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The Role of Upstream Waves and a Downstream Density Pool in the Growth of Lee Waves: Stratified Flow over the Knight Inlet Sill

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  • 1 Applied Physics Laboratory and School of Oceanography, University of Washington, Seattle, Washington
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Abstract

Observations and modeling simulations are presented that illustrate the importance of a density contrast and the upstream response to the time dependence of stratified flow over the Knight Inlet sill. Repeated sections of velocity and density show that the flow during ebb and flood tides is quite different: a large lee wave develops early in flood tide, whereas lee-wave growth is suppressed until the second half of ebb tide. There is a large upstream response that displaces as much water as accumulates in the lee wave, one that is large enough to also block the flow at a depth roughly consistent with simple dynamics. There is a large density contrast between the seaward and landward sides of the sill, and a “salty pool” of water is found in the seaward basin that is not found landward. The interface with this salty pool demarks the point of flow separation during ebb, initially suppressing the lee wave and then acting as its lower boundary. A simple two-dimensional numerical model of the inlet was used to explore the important factors governing the flow. A base simulation that included the landward–seaward asymmetry of the sill shape, but not the density difference, yielded a response that was almost symmetric with a large lee wave forming early during both flood and ebb tide. The simulation behaves more like the observations when a salty pool of water is added seaward of the sill. This salty pool induces flow separation in the model and suppresses growth of the lee wave until late in ebb. This effect is termed “density-forced” flow separation, a modification of “postwave” flow separation that allows for a density gradient across an obstacle.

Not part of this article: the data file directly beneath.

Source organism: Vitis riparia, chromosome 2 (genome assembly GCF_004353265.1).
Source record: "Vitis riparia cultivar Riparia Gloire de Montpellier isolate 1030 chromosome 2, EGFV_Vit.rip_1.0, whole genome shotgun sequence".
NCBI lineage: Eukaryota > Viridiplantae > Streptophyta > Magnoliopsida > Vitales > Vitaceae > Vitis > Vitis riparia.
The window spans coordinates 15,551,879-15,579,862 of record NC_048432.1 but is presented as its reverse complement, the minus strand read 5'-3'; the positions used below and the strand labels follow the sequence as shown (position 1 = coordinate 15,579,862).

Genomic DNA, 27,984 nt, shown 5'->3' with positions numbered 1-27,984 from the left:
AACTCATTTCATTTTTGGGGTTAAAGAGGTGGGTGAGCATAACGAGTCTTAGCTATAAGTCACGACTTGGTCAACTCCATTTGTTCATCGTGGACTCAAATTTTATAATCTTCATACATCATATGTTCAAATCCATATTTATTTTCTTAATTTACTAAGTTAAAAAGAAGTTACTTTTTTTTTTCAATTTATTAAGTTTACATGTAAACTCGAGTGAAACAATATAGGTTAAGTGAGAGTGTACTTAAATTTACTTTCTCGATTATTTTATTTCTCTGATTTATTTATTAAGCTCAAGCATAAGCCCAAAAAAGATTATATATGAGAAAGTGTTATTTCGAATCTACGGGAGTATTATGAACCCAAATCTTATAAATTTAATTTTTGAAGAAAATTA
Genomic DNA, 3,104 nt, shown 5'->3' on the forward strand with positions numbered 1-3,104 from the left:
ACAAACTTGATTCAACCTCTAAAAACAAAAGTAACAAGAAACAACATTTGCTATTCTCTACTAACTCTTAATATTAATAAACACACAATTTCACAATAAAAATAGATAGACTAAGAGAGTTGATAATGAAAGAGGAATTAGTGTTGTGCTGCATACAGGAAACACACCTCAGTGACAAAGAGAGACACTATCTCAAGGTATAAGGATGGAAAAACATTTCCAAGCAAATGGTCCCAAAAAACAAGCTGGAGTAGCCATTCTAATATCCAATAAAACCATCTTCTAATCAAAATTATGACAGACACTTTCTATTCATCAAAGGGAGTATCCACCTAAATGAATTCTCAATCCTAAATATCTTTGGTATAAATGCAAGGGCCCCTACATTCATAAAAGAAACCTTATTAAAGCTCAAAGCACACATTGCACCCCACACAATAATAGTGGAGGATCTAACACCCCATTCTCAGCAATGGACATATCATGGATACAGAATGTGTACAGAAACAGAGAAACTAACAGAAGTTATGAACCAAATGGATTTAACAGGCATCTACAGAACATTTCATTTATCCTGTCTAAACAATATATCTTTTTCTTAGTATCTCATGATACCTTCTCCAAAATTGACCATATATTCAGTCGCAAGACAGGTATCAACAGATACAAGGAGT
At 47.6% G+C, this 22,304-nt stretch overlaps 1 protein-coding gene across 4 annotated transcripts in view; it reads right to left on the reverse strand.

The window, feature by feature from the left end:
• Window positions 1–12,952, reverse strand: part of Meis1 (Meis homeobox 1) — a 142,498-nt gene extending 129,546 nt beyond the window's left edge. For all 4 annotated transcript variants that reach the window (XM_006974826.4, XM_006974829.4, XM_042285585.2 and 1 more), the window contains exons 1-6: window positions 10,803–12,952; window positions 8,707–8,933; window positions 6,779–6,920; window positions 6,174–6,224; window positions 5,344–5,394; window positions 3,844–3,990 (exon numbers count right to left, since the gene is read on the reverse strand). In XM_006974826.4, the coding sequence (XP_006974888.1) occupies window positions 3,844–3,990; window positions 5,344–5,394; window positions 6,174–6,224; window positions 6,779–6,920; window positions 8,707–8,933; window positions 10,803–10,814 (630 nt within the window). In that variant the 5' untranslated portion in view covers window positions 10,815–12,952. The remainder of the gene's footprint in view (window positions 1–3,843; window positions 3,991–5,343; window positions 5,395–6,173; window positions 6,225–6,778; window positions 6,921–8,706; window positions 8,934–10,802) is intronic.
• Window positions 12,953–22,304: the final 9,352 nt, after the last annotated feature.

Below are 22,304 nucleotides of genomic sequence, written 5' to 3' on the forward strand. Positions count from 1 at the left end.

Current affiliation: College of Oceanic and Atmospheric Science, Oregon State University, Corvallis, Oregon

Corresponding author address: Dr. Jody M. Klymak, College of Oceanic and Atmospheric Sciences, Oregon State University, Corvallis, OR 97330. Email: jklymak@coas.oregonstate.edu

Abstract

Observations and modeling simulations are presented that illustrate the importance of a density contrast and the upstream response to the time dependence of stratified flow over the Knight Inlet sill. Repeated sections of velocity and density show that the flow during ebb and flood tides is quite different: a large lee wave develops early in flood tide, whereas lee-wave growth is suppressed until the second half of ebb tide. There is a large upstream response that displaces as much water as accumulates in the lee wave, one that is large enough to also block the flow at a depth roughly consistent with simple dynamics. There is a large density contrast between the seaward and landward sides of the sill, and a “salty pool” of water is found in the seaward basin that is not found landward. The interface with this salty pool demarks the point of flow separation during ebb, initially suppressing the lee wave and then acting as its lower boundary. A simple two-dimensional numerical model of the inlet was used to explore the important factors governing the flow. A base simulation that included the landward–seaward asymmetry of the sill shape, but not the density difference, yielded a response that was almost symmetric with a large lee wave forming early during both flood and ebb tide. The simulation behaves more like the observations when a salty pool of water is added seaward of the sill. This salty pool induces flow separation in the model and suppresses growth of the lee wave until late in ebb. This effect is termed “density-forced” flow separation, a modification of “postwave” flow separation that allows for a density gradient across an obstacle.

Current affiliation: College of Oceanic and Atmospheric Science, Oregon State University, Corvallis, Oregon

Corresponding author address: Dr. Jody M. Klymak, College of Oceanic and Atmospheric Sciences, Oregon State University, Corvallis, OR 97330. Email: jklymak@coas.oregonstate.edu

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